What is keratin?
Keratin is an essential component to hair, as 90% of your hair is made up of keratin protein. It is a protein formed by the combination of 18 amino acids. Although hair also contains water, lipids, traces of mineral elements, and melanin, Hair-Science says keratin is its main component. Keratin is the key structural building block of hair, skin, and nails, so it can be strong, delicate, and vulnerable to damage. This explains why many protein hair care products have hydrolyzed keratin protein in them.
Products use the keratin protein to fill the gaps in the hair shaft to give your hair a strengthening boost.
As discussed in our Why Eggs and Mayonnaise Don't Work article, "proteins must be hydrolyzed or broken down so that the amino acids will be small enough to fit and bond to the hair shaft in order to provide the hair with strength as a temporary repair.” Hydrolysis is necessary to break the proteins down and make them small enough to fill the cracks in your hair shaft from all the damage our hair incurs as a result of sun exposure, styling, chemical treatments, and heat styling. The broken down keratin in hair products will temporarily replace the chipped away keratin in our hair’s cortex. This is only a temporary fix, but it is still a necessary component in keeping our hair healthy. There are products and services that use keratin and not all of them are bad. I am here to show the various ways keratin is being supplied to the public so you can make an informed decision on using it yourself.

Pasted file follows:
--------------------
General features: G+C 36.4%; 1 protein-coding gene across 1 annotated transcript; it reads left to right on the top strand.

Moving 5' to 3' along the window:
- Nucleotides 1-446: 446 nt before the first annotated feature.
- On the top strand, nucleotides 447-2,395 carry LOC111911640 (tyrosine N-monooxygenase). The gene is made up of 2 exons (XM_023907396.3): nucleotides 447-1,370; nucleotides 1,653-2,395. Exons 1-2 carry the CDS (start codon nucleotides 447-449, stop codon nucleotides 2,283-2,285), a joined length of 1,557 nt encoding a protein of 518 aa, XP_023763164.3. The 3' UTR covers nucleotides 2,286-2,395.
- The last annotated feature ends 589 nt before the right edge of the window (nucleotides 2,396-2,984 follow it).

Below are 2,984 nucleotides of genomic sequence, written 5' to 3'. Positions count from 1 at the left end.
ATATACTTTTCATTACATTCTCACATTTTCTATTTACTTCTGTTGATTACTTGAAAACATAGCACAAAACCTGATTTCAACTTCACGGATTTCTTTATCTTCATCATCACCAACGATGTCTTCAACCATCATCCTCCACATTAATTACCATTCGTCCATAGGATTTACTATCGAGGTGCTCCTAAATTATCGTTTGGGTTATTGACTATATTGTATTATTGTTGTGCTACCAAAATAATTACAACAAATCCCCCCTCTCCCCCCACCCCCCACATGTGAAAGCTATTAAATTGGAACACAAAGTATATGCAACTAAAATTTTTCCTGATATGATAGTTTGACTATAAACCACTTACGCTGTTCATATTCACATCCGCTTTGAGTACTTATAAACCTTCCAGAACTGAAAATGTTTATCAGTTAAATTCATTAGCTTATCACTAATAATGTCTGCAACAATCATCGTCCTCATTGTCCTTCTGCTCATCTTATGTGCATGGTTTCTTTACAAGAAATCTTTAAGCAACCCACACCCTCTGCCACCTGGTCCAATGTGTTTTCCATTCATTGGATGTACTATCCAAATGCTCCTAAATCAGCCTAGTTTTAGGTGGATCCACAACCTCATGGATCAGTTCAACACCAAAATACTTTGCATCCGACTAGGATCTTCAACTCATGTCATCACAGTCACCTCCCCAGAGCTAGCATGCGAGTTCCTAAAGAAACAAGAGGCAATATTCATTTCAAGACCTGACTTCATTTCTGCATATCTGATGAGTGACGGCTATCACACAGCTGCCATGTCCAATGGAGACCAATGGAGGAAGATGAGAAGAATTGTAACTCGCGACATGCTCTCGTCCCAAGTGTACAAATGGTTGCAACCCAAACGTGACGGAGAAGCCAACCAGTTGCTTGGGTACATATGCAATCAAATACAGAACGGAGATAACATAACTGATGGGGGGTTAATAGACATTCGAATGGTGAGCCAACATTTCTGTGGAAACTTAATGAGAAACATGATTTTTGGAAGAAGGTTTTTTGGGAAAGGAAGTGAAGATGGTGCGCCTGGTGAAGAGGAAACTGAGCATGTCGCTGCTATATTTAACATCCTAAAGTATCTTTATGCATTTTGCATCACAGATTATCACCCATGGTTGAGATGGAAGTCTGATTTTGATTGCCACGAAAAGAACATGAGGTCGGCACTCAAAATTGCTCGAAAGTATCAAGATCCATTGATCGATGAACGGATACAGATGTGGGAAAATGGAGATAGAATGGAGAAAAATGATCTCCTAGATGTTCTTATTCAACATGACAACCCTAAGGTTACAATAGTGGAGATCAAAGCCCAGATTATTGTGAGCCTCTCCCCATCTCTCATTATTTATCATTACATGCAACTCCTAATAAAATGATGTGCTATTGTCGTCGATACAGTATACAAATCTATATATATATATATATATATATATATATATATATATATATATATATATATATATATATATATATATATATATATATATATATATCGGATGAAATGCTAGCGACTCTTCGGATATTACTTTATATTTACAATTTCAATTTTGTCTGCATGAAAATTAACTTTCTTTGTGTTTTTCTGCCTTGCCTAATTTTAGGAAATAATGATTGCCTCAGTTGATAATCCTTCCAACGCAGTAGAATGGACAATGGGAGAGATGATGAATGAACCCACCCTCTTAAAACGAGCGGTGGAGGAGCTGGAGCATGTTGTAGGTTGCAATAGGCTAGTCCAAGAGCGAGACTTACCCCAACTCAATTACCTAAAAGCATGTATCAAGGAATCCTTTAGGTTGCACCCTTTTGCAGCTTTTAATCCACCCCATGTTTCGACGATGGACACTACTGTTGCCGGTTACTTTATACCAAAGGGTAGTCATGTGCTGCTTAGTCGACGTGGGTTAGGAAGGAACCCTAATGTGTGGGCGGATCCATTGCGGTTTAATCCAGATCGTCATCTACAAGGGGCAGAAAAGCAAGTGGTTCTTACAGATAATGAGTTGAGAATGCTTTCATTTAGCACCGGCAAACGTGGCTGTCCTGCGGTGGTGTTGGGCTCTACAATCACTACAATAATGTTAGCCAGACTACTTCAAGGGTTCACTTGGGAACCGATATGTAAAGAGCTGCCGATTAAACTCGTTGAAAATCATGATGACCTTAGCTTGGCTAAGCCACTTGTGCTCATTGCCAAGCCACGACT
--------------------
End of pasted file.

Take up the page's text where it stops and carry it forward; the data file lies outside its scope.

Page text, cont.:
Keratin in protein treatments
Keratin protein is the strongest protein found in hair care products, so it makes sense to use these proteins to strengthen your hair. Not only can your hair grow stronger, but hydrolyzed keratin protein is moisture binding so you can increase your moisture retention to reduce breakage and bring luster to your curls, coils, and waves. Many of the popular products that naturals know and love contain this amazing protein, such as ApHogee Intensive Two Minute Keratin Reconstructor, Briogeo Don't Despair, Repair! Deep Conditioning Mask, and AG Hair Cosmetics Re:coil. These products use the keratin protein to fill the gaps in the hair shaft to give your hair a strengthening boost. Everyone can benefit from a protein treatment, but people with color-treated hair and high porosity hair can benefit the most.
Keratin in smoothing treatments
Keratin has been getting the majority of its bad press from its usage in straightening systems that make curly, coily, and wavy hair super sleek and straight or eliminate frizz. The major concern lies in the use of formaldehyde in some of these straightening systems. One such treatment that has been under fire from the Food and Drug Administration and Occupational Safety & Health Administration (OSHA) is the Brazilian Blowout. OSHA discovered that "some hair smoothing products may contain formaldehyde, may release formaldehyde at levels above OSHA's permissible limits during use, and may be mislabeled, all of which can pose health risks to salon workers." For many, the use of formaldehyde in these systems has overridden many of the benefits the procedure.